Monday, October 22, 2007

Was Paul a monotheist?

Is the pope catholic? Do bears poo in the woods? I would have treated the above question like that until recently. I mentioned Paula Fredriksen's on-line articles surge last week and in spare moments I have been enjoying working through ones that are new to me. One theme of interest in her research over the last few years has been the question of how appropriate the term "monotheism" is for ancient Jews and Christians. Note first her Bible Review article (February 2003), Gods and the One God with the tag-line, "In antiquity, all monotheists were polytheists", and on Paul the following:
The world was filled with other gods, and ancient Jews knew this. Paul complains about their negative effect on his mission. Astral forces (stoicheia) previously enslaved his formerly pagan converts in Galatia (Galatians 4.8). "The god of this cosmos" blinded believers so that they cannot see "the glory of Christ, who is the likeness of God" (2 Corinthians 4.4). Paul writes, "For although there may be so-called gods in heaven or on earth -- as indeed there are many 'gods' and many 'lords' -- yet for us there is one God, the Father . . . and one Lord, Jesus Christ" (1 Corinthians 8.5-6). Paul and his Gentile readers do not doubt the existence of many gods. They just do not worship them.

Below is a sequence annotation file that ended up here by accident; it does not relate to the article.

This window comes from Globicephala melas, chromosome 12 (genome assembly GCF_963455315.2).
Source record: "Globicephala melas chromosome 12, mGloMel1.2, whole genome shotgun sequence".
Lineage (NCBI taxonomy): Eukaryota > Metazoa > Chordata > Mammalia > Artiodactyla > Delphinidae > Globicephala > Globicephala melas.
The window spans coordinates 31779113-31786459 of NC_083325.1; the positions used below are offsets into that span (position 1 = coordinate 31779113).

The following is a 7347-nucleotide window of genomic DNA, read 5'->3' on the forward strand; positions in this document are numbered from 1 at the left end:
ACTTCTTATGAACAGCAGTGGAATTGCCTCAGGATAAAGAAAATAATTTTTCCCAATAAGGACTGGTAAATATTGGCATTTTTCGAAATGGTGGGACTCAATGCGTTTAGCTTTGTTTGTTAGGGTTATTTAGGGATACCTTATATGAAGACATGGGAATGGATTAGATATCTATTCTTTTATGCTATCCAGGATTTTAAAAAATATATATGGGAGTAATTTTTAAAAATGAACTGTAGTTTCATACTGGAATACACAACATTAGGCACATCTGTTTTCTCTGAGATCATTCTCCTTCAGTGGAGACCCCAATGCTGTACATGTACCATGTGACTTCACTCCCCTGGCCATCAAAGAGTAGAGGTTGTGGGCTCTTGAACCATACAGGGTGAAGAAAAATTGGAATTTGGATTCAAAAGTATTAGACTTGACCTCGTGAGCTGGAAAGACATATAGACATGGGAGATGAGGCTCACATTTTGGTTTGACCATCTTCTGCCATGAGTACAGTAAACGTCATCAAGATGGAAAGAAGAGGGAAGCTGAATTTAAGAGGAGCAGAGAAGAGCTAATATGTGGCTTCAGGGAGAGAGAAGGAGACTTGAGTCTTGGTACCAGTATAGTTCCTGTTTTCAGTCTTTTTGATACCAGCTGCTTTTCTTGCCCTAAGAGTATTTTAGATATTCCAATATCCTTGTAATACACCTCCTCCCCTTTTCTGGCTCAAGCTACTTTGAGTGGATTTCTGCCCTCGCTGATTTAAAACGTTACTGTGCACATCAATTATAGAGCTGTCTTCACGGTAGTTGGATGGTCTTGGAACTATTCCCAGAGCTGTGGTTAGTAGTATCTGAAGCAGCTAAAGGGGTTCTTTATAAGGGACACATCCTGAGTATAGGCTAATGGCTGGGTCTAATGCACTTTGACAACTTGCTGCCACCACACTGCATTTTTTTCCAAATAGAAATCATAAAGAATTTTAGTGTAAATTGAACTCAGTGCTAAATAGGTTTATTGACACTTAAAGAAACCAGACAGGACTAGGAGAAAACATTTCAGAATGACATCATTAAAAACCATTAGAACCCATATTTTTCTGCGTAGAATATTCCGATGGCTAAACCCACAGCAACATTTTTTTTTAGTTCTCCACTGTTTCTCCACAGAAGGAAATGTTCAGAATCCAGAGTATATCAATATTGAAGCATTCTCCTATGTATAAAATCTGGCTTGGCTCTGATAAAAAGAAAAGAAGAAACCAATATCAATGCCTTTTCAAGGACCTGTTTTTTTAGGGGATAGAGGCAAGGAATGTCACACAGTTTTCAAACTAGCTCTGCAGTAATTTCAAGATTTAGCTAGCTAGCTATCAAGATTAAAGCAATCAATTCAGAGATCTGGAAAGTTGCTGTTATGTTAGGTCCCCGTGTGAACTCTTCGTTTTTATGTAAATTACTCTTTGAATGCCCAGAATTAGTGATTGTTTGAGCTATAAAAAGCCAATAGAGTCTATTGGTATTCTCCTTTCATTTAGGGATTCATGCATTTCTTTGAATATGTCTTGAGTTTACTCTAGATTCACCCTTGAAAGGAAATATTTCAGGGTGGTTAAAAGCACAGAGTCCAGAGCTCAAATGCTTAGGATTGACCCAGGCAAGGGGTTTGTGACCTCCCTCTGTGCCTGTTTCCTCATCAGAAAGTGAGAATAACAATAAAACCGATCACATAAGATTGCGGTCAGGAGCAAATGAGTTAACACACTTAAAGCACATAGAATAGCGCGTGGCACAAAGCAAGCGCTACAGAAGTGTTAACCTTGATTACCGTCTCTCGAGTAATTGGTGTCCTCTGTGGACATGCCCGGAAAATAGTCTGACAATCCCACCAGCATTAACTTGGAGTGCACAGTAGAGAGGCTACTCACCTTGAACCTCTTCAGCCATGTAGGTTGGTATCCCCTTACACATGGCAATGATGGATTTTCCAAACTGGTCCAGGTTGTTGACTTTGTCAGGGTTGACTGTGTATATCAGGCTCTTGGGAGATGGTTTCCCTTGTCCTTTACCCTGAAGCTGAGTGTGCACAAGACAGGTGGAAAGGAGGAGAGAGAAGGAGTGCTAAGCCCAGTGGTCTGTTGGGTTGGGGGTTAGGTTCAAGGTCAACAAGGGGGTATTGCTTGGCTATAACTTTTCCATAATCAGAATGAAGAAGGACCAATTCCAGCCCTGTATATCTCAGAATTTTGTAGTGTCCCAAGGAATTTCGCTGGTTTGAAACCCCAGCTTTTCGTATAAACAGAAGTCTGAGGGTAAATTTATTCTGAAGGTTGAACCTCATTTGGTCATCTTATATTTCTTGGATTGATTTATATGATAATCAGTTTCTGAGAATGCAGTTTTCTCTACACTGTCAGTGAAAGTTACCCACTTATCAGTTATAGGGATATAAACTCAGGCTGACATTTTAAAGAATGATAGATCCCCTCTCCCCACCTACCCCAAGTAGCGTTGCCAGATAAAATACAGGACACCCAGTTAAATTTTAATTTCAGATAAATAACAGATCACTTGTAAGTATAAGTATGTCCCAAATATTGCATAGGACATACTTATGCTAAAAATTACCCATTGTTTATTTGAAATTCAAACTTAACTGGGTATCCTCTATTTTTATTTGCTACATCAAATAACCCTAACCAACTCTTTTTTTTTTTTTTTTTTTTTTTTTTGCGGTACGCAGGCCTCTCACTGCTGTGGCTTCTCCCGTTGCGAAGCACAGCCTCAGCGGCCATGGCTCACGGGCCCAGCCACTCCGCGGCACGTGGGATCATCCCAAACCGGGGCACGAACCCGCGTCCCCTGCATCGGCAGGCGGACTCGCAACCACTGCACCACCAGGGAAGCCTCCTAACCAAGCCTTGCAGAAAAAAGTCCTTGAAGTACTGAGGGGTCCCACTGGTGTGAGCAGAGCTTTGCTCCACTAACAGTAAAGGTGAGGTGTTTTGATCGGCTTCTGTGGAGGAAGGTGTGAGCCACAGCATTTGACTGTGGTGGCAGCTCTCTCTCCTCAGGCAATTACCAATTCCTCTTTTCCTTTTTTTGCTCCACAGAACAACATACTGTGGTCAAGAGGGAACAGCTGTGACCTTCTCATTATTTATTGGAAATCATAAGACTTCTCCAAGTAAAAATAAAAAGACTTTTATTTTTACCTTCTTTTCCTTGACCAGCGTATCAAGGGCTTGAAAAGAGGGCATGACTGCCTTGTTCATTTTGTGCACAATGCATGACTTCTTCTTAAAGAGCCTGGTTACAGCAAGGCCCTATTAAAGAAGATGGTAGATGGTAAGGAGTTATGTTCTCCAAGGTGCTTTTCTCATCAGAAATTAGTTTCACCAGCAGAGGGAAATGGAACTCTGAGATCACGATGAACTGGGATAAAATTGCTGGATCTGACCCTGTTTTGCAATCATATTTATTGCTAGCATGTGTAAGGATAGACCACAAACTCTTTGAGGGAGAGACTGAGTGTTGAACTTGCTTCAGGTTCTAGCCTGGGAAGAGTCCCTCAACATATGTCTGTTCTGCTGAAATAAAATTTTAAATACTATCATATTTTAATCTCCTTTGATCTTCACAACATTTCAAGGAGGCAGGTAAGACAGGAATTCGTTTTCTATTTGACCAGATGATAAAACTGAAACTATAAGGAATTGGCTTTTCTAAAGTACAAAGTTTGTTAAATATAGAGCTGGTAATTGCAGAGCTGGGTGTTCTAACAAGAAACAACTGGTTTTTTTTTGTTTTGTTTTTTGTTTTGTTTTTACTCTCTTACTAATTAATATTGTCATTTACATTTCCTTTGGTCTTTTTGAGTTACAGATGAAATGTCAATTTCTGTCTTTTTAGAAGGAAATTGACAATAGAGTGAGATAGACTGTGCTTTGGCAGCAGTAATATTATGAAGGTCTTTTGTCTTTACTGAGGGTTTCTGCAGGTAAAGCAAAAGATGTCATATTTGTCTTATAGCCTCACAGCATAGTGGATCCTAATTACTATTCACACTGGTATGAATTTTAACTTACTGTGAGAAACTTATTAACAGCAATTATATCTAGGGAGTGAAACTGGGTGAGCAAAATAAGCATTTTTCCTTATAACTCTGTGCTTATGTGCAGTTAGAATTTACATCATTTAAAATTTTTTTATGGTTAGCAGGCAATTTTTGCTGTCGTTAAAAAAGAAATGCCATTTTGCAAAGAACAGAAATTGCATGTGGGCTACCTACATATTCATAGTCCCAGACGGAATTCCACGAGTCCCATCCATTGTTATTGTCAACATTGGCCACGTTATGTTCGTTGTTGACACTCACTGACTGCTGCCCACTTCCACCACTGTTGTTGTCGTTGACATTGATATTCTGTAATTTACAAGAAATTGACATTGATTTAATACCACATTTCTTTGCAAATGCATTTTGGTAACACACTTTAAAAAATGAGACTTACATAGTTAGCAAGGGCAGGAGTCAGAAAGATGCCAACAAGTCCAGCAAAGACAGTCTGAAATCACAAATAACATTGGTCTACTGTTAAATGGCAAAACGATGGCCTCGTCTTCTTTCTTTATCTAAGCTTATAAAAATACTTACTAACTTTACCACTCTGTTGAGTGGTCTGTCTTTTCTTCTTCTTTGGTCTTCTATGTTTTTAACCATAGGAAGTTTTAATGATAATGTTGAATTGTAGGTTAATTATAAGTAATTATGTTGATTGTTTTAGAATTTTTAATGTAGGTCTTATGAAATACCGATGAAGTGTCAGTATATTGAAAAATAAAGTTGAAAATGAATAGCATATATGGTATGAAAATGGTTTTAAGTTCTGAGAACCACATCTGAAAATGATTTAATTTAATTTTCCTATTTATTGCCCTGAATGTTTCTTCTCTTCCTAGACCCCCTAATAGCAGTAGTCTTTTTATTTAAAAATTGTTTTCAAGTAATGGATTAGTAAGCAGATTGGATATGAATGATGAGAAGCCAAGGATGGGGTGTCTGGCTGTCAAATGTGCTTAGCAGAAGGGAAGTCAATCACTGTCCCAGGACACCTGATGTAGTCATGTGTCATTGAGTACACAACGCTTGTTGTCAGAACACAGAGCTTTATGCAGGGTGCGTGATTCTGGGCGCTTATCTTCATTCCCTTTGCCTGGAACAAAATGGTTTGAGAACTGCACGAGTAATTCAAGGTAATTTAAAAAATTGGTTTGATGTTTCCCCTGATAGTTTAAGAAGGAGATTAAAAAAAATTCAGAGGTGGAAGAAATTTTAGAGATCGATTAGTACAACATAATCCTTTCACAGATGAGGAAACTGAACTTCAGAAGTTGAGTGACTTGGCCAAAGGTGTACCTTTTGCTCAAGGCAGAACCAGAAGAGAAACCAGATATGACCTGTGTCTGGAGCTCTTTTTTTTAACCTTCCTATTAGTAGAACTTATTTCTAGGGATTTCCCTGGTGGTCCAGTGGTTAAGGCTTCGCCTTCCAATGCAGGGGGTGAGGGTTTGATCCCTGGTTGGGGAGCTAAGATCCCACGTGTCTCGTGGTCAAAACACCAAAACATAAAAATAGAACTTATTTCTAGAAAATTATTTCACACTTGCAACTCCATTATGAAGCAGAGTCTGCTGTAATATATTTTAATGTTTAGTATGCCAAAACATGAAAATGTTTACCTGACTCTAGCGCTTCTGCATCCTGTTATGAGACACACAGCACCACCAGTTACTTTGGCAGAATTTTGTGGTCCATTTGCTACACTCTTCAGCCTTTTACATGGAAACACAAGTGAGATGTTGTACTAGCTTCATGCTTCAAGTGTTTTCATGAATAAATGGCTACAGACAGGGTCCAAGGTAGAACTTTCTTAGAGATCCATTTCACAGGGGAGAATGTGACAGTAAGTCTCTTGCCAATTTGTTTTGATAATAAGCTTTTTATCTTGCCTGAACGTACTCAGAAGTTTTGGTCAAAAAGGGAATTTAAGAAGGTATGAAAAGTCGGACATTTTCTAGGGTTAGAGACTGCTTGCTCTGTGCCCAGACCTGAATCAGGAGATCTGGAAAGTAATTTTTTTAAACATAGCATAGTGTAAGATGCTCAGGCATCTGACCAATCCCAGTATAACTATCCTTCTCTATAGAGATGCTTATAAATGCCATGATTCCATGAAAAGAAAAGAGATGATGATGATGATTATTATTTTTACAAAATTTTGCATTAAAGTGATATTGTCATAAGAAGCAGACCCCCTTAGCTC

In her more recent (2006) article, "Mandatory Retirement: Ideas in the Study of Christian Origins whose Time Has Come to Go”, Fredriksen goes a step further and proposes to "retire" the term "monotheism". With respect to Paul, she mentions the same texts as above, but adds (242):
These lower cosmic powers whom the nations worship through cultic acts performed before idols will themselves acknowledge the superior authority of the god of Israel once Christ returns to defeat them and establish his father's kingdom (1 Cor. 15.24-27). They too will bend their knees to Jesus (Phil. 2.10).
Fredriksen goes on briefly to deal with 1 Thess. 1.9-10.

In the same vein, Fredriksen's review of Larry Hurtado's Lord Jesus Christ criticizes the latter's dependence on a concept of "scrupulous Jewish monotheism", which, she says, "did not exist in antiquity" (539).